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Saakashvili deprived Georgians of motherland2011-08-10 13:41
Mikheil Saakashvili's adventure in Ossetia in August 2008 caused a huge damage to Georgia not only in terms of the image. It was a heavy blow to the country's economy. The main problem of the republic is the tragedy of thousands of people, now refugees. As a result of the August aggression the country lost three large districts in South Ossetia and entire Abkhazia turning residents of these places into vagabonds who had to abandon well-organized life and their homes in now desolate villages.
A grey, unpainted metal fence, a door wide open with the name Zaza Tsereteli - the former owner of this house - written on it in Georgian. We come inside: the house is almost intact except for broken doors and windows. Still, it is unsafe to enter here - hornets' nests are in all corners of the rooms. These insects are absolute rulers here, they have never seen people before and consider this space as their property. That means they will have no mercy biting uninvited guests.
The rooms are in complete disorder. Here is the bedroom. An old wardrobe with a men's T-shirt hanging and some old things scattered around the wardrobe and the floor. We move on. This seems to be the nursery. A heart-breaking sight: a large carton box with children's books and textbooks mainly in Georgian is tumbled on the floor. Here is an English textbook. And this is a Russian textbook. There are CDs nearby, but it is most painful to see photos of people that used to live here thrown about the floor. We see a tableful of people, a boy - one of the inhabitants - with his friends in the yard. Here are some adults sitting in a summerhouse set up in that yard. As it turns out, a tiled table now broken in two was once a chess board.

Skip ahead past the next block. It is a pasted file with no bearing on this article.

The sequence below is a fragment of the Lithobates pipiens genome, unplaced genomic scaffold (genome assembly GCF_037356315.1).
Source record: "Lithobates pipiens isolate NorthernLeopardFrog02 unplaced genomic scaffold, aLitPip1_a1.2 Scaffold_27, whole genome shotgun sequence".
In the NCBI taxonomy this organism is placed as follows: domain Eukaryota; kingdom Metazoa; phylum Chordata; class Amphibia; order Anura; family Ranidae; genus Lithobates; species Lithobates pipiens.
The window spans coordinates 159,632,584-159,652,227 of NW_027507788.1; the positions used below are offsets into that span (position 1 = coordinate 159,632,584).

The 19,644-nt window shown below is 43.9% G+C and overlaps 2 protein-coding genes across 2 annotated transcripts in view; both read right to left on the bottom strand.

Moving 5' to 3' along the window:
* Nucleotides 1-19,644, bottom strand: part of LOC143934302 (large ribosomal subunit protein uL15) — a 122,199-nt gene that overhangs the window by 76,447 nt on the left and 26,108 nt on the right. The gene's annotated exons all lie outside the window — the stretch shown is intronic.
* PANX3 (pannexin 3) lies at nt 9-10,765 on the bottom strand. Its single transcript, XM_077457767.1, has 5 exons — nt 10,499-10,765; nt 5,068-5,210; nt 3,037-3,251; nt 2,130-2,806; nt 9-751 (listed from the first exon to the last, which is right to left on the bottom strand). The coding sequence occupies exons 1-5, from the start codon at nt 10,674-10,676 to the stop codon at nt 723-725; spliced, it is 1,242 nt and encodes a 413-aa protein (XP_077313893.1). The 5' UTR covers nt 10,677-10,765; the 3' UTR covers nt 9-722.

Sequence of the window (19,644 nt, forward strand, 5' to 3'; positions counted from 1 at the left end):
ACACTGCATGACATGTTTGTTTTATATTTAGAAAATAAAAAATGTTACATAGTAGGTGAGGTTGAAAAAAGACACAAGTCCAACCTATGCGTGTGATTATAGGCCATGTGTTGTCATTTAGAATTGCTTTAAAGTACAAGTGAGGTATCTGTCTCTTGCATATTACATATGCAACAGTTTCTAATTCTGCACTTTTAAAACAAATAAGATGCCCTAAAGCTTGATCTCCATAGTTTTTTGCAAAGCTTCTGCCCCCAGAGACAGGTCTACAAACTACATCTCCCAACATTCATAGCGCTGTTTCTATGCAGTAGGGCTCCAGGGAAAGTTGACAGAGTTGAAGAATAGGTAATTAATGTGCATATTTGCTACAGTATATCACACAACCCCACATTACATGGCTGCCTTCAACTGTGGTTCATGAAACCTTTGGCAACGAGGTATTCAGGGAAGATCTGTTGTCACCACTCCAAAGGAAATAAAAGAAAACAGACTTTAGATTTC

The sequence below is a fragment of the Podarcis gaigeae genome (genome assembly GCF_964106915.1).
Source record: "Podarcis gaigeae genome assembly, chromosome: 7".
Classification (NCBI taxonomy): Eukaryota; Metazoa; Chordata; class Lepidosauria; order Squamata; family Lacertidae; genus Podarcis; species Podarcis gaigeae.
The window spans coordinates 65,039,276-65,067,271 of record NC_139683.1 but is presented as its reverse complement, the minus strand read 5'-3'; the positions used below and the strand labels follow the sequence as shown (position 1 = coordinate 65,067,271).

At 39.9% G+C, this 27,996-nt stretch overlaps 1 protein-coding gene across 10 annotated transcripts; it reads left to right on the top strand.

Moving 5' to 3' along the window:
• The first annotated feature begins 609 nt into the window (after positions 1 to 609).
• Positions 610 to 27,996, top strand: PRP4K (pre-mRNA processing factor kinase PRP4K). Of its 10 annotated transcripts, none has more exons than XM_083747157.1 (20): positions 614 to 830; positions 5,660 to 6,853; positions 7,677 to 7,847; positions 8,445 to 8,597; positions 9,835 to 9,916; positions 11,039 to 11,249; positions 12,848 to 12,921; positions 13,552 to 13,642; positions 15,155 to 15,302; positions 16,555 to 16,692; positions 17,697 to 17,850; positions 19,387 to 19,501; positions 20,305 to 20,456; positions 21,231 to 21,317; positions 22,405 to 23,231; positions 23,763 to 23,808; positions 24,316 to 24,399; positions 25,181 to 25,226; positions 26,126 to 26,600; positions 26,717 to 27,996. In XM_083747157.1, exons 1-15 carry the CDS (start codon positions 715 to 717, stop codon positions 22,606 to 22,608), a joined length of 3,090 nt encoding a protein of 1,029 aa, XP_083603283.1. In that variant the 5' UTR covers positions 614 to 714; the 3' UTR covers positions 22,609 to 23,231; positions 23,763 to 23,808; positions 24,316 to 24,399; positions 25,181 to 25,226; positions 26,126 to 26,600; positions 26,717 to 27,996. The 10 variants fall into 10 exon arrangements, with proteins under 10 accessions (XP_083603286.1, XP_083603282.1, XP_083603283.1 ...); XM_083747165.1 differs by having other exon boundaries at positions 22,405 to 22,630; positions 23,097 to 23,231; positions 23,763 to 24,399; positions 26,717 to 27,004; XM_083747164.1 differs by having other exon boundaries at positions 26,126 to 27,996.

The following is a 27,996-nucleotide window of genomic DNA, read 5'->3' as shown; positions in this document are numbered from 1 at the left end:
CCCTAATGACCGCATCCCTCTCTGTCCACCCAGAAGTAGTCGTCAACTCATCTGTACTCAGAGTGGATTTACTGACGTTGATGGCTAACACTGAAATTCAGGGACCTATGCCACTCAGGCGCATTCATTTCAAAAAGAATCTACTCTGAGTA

It is evident that owners of this house, like thousands of other residents of the Georgian enclave in South Ossetia, packed up their things in a hurry taking only the essential with them. The street where Zaza Tsereteli's house is located in is one of the longest in Tamarasheni village, the northern suburb of Tskhinval, 4 kilometers away from the town. Yet, it looks like Chernobyl. No living soul, no sound, dead silence. It seems people left this place only yesterday. There are washtubs full of water for poultry, car frames stand near fences, and a dirty children's ball is seen through the bushes.